Nathan Blecharczyk

Airbnb: Changing where backpackers and billionaires sleep-away

April 5, 2011: 1:26 PM ET

The startup with "startling" growth is part of a second generation of disruptors -- improving on businesses like Craigslist, that were disruptors themselves.

By Kevin Kelleher, contributor

FORTUNE -- The sad truth about hotel rooms is they are at bottom hostile to the spirit of adventure. They lock tourists away from the city's vibrant social life, isolating their guests in charmless, anonymous spaces with no kitchens but plenty of cable TV and booze. It's novocain for travelers.Small surprise, then, that the web has offered alternatives to hotels. HomeAway offers 225,000 vacation rentals on its site. Couchsurfing.org is an online network that has found 2.6 million travelers a free place to crash on the road. And Craigslist has long offered classified ads for travelers seeking short-term accommodations.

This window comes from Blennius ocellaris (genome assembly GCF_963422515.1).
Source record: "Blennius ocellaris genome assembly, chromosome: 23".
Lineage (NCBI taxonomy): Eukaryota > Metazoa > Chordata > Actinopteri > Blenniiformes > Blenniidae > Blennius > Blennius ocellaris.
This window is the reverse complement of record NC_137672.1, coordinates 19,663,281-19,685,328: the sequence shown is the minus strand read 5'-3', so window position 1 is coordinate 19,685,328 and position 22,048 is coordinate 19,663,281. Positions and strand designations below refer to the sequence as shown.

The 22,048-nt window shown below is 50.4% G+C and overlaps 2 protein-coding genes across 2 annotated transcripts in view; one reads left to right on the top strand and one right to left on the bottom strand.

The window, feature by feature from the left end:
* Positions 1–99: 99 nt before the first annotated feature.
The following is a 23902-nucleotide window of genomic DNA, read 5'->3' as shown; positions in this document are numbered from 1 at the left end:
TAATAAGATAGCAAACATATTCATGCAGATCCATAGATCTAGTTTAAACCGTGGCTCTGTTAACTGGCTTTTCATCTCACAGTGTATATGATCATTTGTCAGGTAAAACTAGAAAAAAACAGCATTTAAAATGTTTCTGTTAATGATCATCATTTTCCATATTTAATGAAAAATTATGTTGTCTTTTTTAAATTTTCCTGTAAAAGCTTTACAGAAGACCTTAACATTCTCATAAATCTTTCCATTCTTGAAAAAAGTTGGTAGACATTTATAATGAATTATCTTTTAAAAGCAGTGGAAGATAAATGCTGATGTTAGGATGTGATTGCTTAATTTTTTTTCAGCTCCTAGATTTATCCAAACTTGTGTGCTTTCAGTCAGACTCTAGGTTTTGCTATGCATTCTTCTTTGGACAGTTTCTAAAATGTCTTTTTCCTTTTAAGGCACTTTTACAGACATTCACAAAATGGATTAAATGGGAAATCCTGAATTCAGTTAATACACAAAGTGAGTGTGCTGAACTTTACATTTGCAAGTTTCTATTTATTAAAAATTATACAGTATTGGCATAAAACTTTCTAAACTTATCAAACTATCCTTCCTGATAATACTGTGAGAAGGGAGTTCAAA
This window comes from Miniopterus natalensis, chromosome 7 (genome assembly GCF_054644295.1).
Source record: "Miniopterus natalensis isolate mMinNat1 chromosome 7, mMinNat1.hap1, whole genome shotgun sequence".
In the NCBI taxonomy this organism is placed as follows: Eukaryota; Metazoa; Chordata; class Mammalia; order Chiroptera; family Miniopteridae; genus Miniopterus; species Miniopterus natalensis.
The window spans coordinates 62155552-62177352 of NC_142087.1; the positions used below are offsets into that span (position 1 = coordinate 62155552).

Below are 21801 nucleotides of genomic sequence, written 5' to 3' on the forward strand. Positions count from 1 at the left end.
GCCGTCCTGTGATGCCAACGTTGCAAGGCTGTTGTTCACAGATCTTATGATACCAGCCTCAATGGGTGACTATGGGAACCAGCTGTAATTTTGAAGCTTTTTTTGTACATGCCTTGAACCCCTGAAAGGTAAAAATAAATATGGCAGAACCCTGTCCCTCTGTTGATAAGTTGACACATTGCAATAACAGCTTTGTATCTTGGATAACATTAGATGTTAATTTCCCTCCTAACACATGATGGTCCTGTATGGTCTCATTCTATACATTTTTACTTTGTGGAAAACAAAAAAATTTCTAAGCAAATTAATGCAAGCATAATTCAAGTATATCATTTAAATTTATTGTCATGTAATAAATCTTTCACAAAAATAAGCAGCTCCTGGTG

But a company much younger than all of those is the one getting the loudest buzz and may well prove to be the most disruptive. Airbnb is building a community-cum-marketplace linking world wanderers with people willing to open their homes to them. Just as eBay transformed the sleepy niche of collectibles into a vast global marketplace and turned millions of consumers into retailers, Airbnb's online community of travelers aims to reshape the accommodations market and free tourists from the dreary confines of the hotel room.

The idea has been catching fire in recent months. "Their growth is startling," says Paul Graham, a venture capitalist and co-founder of Y Combinator, a seed capital firm that has invested in Airbnb. Graham says Airbnb reminds him of eBay (EBAY) in its early days. "They're a peer-to-peer marketplace for a very basic commodity: accommodation." More

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